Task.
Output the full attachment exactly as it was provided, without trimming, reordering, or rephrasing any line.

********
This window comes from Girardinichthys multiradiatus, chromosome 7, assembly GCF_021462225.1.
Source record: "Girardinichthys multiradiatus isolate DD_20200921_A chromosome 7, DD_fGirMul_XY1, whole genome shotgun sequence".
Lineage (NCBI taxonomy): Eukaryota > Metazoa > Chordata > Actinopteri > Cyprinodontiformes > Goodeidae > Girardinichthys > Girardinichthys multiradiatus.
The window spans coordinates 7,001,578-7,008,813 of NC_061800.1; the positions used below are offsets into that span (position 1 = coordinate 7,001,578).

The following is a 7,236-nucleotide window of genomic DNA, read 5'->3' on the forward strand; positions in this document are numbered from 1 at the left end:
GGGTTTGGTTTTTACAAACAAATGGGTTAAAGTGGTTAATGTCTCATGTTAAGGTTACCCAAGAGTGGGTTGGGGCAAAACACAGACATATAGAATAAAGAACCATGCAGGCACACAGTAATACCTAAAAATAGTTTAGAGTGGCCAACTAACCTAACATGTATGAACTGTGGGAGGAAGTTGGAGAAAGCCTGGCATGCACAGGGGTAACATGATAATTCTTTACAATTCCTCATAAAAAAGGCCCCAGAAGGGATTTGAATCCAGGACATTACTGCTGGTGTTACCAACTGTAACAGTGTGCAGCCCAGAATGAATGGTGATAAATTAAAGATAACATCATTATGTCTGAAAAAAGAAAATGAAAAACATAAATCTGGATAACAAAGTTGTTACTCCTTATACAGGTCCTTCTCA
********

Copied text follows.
This window comes from Girardinichthys multiradiatus, chromosome 7, assembly GCF_021462225.1.
Source record: "Girardinichthys multiradiatus isolate DD_20200921_A chromosome 7, DD_fGirMul_XY1, whole genome shotgun sequence".
Lineage (NCBI taxonomy): Eukaryota > Metazoa > Chordata > Actinopteri > Cyprinodontiformes > Goodeidae > Girardinichthys > Girardinichthys multiradiatus.
The window spans coordinates 7,001,578-7,008,813 of NC_061800.1; the positions used below are offsets into that span (position 1 = coordinate 7,001,578).

The following is a 7,236-nucleotide window of genomic DNA, read 5'->3' on the forward strand; positions in this document are numbered from 1 at the left end:
GGGTTTGGTTTTTACAAACAAATGGGTTAAAGTGGTTAATGTCTCATGTTAAGGTTACCCAAGAGTGGGTTGGGGCAAAACACAGACATATAGAATAAAGAACCATGCAGGCACACAGTAATACCTAAAAATAGTTTAGAGTGGCCAACTAACCTAACATGTATGAACTGTGGGAGGAAGTTGGAGAAAGCCTGGCATGCACAGGGGTAACATGATAATTCTTTACAATTCCTCATAAAAAAGGCCCCAGAAGGGATTTGAATCCAGGACATTACTGCTGGTGTTACCAACTGTAACAGTGTGCAGCCCAGAATGAATGGTGATAAATTAAAGATAACATCATTATGTCTGAAAAAAGAAAATGAAAAACATAAATCTGGATAACAAAGTTGTTACTCCTTATACAGGTCCTTCTCA